Sunday, August 29, 2010

The Sunday Salon: A Misfit Toy Among Book Bloggers (and In Life)


I'm a Misfit Toy this week in the book blogging world, it seems.  You see, this will probably be one of the few Sunday Salon posts (or any posts this week) that don't mention Mockingjay.  For reasons that I don't quite understand myself, I'm not caught up in the excitement and hoopla surrounding it. 

I read (and liked) The Hunger Games just fine, but was content to stop there.  I don't have any other explanation to offer other than, like so many other things in my life, I am apparently a Misfit Toy. 

Case in point:  My 8 year old son Boo is currently borderline obsessed with all things Looney Tunes. He can't get enough of Bugs Bunny and all the other cast of characters who I can barely name. He watches them on YouTube and on DVD.  He's watching them on YouTube as I type this post, necessitating my move into another room as to not hear Bugs' annoying and migraine-inducing to me voice. He draws his own cartoon strips and his own stories starring Bugs.

It's turning me into a looney tune because ... well, because cartoons drive me batty. Even as a kid, I never understood them and had zero interest in watching them. Why? I have no idea and no theories to offer except ... I'm a Misfit Toy. Yet, I love hearing my son's laughter to the rafters and I love watching him get so much joy out of this.

All this is to say that I seem to be hard-wired to resist things (Twilight, Twinkies, Tweety Bird) that other people in my midst love.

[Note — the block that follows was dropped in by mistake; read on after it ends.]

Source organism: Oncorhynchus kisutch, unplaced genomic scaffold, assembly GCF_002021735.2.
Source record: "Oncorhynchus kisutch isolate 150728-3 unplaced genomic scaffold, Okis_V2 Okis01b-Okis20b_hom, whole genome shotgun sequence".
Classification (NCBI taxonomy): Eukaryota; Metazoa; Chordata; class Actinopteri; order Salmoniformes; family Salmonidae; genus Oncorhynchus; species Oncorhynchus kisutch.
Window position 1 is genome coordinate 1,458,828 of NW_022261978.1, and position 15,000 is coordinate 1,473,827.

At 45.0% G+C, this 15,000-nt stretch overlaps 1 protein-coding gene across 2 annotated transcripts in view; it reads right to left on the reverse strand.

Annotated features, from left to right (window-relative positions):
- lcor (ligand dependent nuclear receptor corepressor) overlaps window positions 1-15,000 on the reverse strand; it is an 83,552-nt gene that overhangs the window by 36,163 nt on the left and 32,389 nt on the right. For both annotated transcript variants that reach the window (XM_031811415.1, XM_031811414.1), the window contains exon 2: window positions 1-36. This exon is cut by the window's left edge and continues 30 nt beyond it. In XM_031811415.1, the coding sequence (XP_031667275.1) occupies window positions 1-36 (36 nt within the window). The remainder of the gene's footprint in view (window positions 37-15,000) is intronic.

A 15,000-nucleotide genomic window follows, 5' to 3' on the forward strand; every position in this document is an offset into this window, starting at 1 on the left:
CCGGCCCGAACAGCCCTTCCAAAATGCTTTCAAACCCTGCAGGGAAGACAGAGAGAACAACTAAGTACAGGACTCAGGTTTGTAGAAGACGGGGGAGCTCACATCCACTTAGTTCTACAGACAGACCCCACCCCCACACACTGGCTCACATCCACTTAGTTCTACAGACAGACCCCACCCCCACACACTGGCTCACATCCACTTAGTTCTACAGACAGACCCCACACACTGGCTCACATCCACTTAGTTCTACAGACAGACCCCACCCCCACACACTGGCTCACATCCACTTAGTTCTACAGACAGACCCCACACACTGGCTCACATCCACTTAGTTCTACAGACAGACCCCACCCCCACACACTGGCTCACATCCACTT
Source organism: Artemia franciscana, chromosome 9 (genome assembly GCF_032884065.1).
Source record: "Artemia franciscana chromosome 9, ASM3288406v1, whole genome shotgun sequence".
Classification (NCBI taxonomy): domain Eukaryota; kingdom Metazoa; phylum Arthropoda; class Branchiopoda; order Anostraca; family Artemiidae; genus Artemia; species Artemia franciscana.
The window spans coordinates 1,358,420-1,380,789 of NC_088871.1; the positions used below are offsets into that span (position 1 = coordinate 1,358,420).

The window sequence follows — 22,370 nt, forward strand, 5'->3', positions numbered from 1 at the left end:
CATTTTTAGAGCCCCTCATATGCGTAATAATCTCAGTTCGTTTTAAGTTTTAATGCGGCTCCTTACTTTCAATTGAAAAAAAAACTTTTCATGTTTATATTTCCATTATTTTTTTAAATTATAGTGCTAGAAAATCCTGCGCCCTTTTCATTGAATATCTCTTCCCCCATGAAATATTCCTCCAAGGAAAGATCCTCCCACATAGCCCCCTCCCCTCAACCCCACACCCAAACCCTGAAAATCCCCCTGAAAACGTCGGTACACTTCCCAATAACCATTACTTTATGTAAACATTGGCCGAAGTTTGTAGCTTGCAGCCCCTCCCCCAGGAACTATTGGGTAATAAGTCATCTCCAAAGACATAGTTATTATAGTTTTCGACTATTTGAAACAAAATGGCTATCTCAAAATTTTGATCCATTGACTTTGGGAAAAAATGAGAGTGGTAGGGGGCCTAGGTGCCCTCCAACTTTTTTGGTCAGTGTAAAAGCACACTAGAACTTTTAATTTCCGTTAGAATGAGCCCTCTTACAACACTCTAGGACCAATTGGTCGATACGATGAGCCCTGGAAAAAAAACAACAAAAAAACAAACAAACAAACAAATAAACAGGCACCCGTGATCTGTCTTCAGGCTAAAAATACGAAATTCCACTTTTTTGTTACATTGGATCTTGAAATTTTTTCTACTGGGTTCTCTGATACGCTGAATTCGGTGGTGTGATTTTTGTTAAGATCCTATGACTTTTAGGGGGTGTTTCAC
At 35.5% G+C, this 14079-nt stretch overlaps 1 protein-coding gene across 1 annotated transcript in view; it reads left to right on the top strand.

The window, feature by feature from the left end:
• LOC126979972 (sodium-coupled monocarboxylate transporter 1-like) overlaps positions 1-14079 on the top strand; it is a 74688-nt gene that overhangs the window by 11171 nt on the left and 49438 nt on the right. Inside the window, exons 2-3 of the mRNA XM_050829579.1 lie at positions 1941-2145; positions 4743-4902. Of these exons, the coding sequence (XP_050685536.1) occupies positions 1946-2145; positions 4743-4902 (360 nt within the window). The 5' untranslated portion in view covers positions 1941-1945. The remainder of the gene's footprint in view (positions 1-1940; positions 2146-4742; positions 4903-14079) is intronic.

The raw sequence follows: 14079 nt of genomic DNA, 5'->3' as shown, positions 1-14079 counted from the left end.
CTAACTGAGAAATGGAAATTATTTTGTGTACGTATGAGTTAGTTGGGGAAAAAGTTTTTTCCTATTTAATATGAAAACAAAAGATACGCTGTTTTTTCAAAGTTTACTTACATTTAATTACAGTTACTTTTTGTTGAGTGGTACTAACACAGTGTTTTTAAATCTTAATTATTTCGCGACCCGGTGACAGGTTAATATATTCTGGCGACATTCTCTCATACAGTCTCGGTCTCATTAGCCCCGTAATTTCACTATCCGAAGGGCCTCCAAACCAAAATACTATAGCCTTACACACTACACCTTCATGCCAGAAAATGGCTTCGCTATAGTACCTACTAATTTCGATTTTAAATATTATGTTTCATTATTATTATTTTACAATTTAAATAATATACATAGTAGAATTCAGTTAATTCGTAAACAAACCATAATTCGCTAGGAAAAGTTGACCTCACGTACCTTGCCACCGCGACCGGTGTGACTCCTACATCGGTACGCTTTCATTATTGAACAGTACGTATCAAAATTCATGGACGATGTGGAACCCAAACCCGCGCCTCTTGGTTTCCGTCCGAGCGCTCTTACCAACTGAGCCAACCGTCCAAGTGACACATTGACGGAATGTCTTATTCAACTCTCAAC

As such, my reading lineup this week has been a bit different than most book bloggers in my world. I started, finished, and absolutely loved The Queen of Palmyra by Minrose Gwin. This is going to be among my favorite books of 2010.  To see why, check out my review here if you missed it and are interested. 

After The Queen of Palmyra, my reading stumbled a bit.  I started A Taste of Honey, a collection of interwoven stories by Jabari Asim.  Perhaps the heavy subject matter and themes were too similar as in The Queen of Palmyra, or maybe it was the writing or too many characters being introduced at one time. Regardless, this one didn't grab me. Same with Maxine Kumin's poetry collection Where I Live: New and Selected Poems 1990-2010.  For whatever reason, I wasn't connecting with the poems.

I'm starting to get the sense that it works best for me if I follow up a strong work of fiction with a non-fiction read. It allows the fiction work to settle in my mind and by reading a nonfiction book, it provides for an easier transition (and avoidance of comparison, even subconsciously) with another novel or short story collection.

Currently, I'm in the middle of Seth Godin's Linchpin: Are You Indispensable?  As a reader of Godin's blog, Linchpin has been on my radar for awhile. (It is also the book referenced by Ron Hogan during his presentation at the Book Blogger Convention in May.)  In his newest book, Godin writes about the qualities and characteristics of linchpins - those people in every organization who are the go-to people, who are the ones who seem essential and indispensable, who don't know the meaning of the phrase "not my job."